Barack Obama's relationship with American progressives is like a bad marriage. In 2008 he made all sorts of vows and promised to be faithful. Hardly had he taken office - brought there by our door-knocking, our phone calls and our votes - when he started jumping into bed with our rivals: the rich, the powerful, the warmakers, the reactionaries of all sorts.
Like so many unfaithful spouses, though, every so often he gives us a gift to try to set things right and keep our loyalty. Tom Hayden and Juan Cole are the latest major figures in the progressive movement who urge us to appreciate these gifts and keep the marriage alive. Like most influential progressives, they offer lists to prove their point: Obama supported health care reform, the stimulus package, bringing troops home from Iraq and Afghanistan, support for gay rights, curbs on deportations, etcetera, etcetera.
But this laundry-list approach misses the greatest gift that Obama is giving progressives, the one that's on the order of the new car the philanderer gives the betrayed spouse for Christmas. It's not a specific policy. It's a narrative frame:
"Our destinies are bound together," as Obama said in his acceptance speech. "A freedom which only asks what's in it for me, a freedom without a commitment to others, a freedom without love or charity, is unworthy of our founding ideals." We "believe in a country where everyone gets a fair shot, and everyone does their fair share, and everyone plays by the same rules," he said.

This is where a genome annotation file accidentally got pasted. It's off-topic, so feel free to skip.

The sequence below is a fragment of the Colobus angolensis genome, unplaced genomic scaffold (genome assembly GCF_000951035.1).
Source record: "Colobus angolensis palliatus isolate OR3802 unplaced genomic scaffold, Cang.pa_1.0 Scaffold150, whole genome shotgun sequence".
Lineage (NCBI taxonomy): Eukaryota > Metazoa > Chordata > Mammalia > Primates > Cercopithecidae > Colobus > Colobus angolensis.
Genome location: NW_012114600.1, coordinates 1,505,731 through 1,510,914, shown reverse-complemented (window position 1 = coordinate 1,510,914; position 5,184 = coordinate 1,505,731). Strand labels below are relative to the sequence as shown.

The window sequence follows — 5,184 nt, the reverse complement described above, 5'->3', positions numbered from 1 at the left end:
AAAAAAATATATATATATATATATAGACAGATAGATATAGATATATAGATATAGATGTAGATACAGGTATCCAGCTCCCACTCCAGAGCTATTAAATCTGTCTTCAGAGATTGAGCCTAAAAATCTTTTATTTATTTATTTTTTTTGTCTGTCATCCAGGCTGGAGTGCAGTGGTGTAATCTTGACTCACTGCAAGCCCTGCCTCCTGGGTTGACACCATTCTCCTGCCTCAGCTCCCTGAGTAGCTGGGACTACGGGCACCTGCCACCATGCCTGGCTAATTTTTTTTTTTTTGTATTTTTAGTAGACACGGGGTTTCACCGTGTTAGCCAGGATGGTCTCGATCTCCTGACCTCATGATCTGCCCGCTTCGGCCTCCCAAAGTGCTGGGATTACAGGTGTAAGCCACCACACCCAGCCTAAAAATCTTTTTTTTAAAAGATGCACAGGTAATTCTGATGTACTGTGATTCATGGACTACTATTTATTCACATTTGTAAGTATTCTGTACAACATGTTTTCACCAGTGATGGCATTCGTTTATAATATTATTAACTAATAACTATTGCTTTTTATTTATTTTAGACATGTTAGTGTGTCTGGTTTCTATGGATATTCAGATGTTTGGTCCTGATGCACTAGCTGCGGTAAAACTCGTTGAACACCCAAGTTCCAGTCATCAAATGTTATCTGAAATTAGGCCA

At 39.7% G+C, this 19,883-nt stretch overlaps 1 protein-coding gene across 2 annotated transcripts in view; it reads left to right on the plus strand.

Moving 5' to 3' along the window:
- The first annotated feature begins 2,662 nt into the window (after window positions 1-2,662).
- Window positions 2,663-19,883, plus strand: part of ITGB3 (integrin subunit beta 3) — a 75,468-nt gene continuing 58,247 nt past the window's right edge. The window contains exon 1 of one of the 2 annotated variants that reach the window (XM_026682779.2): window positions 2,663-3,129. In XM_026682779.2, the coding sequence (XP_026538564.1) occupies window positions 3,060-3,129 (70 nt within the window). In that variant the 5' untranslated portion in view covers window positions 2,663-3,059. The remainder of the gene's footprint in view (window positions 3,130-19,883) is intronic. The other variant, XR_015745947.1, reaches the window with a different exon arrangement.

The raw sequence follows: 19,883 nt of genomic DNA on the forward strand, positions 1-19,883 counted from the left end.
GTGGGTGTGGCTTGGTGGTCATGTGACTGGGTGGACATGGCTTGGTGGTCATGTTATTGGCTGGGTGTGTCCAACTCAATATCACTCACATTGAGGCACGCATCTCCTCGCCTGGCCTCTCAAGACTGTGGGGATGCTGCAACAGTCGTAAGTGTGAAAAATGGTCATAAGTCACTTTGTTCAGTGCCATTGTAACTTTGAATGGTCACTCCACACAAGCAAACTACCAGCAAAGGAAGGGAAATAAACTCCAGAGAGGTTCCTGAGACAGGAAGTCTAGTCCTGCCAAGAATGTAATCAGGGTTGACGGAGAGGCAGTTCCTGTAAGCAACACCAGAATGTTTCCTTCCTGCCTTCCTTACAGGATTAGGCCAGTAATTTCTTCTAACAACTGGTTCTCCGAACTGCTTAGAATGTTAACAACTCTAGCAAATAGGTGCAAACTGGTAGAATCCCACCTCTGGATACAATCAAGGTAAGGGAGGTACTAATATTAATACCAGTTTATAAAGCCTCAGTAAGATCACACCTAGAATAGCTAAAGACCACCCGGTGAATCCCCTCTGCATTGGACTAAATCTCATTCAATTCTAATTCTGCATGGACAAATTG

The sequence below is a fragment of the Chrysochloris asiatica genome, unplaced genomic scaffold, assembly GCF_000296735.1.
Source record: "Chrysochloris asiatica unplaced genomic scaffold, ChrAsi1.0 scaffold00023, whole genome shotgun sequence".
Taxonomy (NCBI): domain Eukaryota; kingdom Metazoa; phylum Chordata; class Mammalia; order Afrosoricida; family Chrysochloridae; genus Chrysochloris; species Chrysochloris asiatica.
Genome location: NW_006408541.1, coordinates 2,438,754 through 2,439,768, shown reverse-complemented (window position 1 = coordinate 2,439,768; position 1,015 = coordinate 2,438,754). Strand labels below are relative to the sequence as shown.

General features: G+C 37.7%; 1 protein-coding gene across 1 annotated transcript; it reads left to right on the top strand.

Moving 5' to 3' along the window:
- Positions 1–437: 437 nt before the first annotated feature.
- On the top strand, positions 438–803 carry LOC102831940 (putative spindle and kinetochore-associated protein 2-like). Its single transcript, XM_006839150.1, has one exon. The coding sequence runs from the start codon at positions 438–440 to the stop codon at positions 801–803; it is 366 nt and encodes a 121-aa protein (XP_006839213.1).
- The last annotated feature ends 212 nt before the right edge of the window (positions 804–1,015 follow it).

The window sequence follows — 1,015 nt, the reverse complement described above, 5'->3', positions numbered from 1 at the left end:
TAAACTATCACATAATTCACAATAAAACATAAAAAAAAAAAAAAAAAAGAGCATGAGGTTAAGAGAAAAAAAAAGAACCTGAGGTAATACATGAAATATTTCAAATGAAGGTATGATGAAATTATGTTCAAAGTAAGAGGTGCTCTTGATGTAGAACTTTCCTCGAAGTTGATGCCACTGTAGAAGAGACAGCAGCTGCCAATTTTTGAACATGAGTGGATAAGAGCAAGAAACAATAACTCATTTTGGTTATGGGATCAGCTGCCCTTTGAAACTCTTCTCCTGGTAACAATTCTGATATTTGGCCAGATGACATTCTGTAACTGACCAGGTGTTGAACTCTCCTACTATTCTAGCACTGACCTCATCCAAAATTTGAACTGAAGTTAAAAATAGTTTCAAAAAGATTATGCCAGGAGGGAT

"We travel together. We leave no one behind. We pull each other up."
Many progressives won't appreciate that this narrative is a gift. Some will continue to press for a divorce. That's because they judge Obama, and all the rest of the politicians, only by their specific policy positions. Few progressives realize how absolutely crucial narrative is to political success.
But professional politicians, who judge success by how many elections they win, know it very well. As the Democrats' veteran pollster and strategist Stanley Greenberg once wrote, if you want to win a presidential election, "A narrative is the key to everything." Candidate Obama proved that he understood that very well.
Strangely, once he entered the White House, Obama seemed to forget it, as he admitted to an interviewer a few months ago: "The mistake of my first term - [first] couple of years - was thinking that this job was just about getting the policy right. And that's important. But the nature of this office is also to tell a story to the American people that gives them a sense of unity and purpose and optimism, especially during tough times."
That's not just the nature of the presidency. It's the nature of politics. Every candidate who wants to win, and every movement that wants to succeed, has to tell the American people that kind of inspiring story.
Ever since Ronald Reagan's 1980 victory, baffled progressives have stared at polls showing a majority of Americans agreeing with progressive positions on a host of issues, while at the same time a majority vote for Republicans or centrist Democrats who don't support those popular positions.